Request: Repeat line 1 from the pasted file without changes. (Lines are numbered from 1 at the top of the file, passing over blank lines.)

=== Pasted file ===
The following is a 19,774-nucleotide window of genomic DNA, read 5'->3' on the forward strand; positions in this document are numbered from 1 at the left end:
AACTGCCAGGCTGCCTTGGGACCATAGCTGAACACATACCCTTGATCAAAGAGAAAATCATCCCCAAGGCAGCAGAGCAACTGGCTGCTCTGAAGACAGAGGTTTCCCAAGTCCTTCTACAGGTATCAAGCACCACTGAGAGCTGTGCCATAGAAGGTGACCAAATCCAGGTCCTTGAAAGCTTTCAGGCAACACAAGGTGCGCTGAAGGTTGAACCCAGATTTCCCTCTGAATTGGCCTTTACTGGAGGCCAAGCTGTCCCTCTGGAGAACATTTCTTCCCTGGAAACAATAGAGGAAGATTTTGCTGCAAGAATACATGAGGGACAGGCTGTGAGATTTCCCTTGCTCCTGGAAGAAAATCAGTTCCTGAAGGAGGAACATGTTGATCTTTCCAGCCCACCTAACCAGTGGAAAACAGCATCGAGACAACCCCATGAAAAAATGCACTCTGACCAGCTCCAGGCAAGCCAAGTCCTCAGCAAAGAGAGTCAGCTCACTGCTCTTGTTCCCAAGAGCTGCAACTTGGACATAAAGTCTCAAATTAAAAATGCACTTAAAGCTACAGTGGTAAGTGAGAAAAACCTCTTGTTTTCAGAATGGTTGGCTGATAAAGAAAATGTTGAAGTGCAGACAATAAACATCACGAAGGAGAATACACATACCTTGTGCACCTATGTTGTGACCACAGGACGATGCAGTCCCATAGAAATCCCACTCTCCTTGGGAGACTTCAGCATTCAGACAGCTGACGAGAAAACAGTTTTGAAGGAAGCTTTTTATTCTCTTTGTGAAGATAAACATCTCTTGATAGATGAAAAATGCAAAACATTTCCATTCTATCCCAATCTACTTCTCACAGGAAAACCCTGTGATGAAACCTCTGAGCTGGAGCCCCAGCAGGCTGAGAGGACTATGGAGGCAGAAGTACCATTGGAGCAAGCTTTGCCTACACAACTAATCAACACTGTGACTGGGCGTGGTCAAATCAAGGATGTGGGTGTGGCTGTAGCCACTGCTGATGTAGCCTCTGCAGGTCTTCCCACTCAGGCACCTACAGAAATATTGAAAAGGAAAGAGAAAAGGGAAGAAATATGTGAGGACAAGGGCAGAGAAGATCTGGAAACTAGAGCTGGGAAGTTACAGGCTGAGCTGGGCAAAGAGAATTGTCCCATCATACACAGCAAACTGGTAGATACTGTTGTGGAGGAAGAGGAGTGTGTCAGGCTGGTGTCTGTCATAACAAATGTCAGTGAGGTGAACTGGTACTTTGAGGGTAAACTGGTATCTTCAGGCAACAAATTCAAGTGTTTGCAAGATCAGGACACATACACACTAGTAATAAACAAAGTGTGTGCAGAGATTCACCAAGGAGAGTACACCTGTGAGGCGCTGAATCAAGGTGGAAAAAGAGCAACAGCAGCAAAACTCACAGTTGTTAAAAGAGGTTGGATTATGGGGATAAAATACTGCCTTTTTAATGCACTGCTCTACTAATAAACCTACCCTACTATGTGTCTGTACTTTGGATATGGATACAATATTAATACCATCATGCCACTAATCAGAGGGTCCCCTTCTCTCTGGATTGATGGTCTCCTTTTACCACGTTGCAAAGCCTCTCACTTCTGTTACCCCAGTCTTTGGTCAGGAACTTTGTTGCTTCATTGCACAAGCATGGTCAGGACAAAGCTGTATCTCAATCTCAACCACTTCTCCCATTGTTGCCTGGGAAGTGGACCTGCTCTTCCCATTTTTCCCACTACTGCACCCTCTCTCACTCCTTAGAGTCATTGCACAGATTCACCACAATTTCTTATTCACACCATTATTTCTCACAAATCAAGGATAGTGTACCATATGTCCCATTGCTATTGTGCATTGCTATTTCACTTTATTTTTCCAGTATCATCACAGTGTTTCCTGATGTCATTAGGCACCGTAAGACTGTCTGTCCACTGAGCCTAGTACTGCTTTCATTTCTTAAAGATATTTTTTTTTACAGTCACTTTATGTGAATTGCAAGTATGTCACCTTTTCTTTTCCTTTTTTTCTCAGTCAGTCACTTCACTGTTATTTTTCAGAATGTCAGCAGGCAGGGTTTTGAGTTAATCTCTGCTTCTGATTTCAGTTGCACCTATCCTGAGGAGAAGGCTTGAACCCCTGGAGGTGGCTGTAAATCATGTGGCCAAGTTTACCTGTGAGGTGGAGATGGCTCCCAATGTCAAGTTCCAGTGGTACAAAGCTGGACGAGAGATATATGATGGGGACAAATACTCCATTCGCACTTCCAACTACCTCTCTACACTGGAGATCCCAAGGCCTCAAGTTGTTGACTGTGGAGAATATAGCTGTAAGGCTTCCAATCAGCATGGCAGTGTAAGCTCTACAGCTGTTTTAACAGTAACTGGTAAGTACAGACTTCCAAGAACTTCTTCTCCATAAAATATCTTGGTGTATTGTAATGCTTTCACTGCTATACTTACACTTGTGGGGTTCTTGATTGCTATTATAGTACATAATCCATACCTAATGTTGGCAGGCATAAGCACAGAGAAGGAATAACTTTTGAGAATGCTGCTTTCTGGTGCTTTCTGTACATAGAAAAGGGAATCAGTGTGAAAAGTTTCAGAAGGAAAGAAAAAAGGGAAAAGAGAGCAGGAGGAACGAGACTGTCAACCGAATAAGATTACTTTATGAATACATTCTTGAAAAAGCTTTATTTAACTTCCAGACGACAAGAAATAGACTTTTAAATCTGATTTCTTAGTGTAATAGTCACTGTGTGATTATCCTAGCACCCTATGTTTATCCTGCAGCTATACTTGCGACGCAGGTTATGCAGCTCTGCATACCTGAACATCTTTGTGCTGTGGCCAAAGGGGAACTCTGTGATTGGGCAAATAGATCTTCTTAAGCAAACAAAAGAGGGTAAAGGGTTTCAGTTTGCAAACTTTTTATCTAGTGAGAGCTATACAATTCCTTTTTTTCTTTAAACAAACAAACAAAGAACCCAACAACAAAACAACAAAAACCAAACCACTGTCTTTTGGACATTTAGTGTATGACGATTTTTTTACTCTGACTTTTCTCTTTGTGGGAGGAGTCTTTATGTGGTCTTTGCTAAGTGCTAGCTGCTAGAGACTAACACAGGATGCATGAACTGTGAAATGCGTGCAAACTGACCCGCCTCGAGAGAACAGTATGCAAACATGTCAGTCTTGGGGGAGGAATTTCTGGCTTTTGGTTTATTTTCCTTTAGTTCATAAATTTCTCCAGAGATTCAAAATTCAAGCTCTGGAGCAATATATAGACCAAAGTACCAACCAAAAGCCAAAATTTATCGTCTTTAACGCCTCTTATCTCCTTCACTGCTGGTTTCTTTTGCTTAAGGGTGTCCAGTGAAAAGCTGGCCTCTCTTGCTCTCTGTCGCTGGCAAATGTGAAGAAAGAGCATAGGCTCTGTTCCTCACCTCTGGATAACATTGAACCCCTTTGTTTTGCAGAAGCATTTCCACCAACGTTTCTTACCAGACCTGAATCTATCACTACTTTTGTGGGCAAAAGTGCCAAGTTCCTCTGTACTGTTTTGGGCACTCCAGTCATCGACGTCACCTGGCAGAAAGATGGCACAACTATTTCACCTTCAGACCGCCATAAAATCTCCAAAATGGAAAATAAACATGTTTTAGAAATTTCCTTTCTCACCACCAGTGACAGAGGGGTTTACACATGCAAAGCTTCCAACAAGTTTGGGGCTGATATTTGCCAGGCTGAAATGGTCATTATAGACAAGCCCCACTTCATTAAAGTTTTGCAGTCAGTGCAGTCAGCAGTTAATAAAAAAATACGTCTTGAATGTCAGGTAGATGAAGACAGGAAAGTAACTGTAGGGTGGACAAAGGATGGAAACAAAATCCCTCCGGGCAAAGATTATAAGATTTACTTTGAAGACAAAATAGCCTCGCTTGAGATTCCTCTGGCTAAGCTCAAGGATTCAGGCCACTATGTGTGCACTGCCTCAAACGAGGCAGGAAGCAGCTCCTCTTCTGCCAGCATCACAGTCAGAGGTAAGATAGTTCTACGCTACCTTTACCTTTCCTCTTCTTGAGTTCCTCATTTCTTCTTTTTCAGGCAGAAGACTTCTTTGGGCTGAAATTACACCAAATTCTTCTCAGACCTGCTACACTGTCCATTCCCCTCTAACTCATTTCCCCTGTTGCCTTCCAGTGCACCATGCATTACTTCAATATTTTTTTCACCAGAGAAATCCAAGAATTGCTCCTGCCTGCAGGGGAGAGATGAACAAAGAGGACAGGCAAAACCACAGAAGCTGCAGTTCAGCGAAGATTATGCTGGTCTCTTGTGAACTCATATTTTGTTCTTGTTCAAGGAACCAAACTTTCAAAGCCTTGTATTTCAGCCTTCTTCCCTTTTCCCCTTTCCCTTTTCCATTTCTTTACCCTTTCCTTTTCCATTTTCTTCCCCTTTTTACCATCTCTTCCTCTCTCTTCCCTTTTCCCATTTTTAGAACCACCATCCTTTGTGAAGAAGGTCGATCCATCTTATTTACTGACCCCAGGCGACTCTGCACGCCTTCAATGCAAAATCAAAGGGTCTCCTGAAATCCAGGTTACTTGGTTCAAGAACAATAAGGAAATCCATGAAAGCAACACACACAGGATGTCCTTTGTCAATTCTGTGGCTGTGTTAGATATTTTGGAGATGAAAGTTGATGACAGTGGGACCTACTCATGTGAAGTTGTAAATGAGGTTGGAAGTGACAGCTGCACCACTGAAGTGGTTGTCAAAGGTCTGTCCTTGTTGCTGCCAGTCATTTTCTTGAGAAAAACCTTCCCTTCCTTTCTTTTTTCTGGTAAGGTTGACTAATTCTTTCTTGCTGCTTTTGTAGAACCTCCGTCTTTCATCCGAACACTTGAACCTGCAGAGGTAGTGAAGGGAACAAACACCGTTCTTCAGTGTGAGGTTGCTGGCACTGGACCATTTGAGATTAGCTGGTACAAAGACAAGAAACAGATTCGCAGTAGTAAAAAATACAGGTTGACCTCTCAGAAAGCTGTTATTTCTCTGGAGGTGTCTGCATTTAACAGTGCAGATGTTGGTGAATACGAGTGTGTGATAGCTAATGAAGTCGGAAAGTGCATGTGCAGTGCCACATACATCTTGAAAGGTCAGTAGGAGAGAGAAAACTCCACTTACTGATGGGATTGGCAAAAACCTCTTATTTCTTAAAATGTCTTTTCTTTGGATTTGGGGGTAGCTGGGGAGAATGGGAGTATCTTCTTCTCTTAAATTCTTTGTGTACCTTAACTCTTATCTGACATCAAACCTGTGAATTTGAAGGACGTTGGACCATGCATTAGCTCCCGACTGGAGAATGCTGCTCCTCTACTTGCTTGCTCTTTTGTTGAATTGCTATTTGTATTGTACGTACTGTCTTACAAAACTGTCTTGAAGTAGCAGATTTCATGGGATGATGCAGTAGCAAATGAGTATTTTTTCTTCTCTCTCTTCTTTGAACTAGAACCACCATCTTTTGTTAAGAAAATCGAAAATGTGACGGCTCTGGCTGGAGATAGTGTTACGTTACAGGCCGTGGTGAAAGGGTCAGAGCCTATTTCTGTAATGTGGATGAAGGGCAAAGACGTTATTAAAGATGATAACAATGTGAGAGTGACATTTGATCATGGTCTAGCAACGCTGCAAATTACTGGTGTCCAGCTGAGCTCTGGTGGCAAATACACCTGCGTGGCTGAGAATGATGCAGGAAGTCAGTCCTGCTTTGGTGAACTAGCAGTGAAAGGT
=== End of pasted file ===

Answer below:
The following is a 19,774-nucleotide window of genomic DNA, read 5'->3' on the forward strand; positions in this document are numbered from 1 at the left end: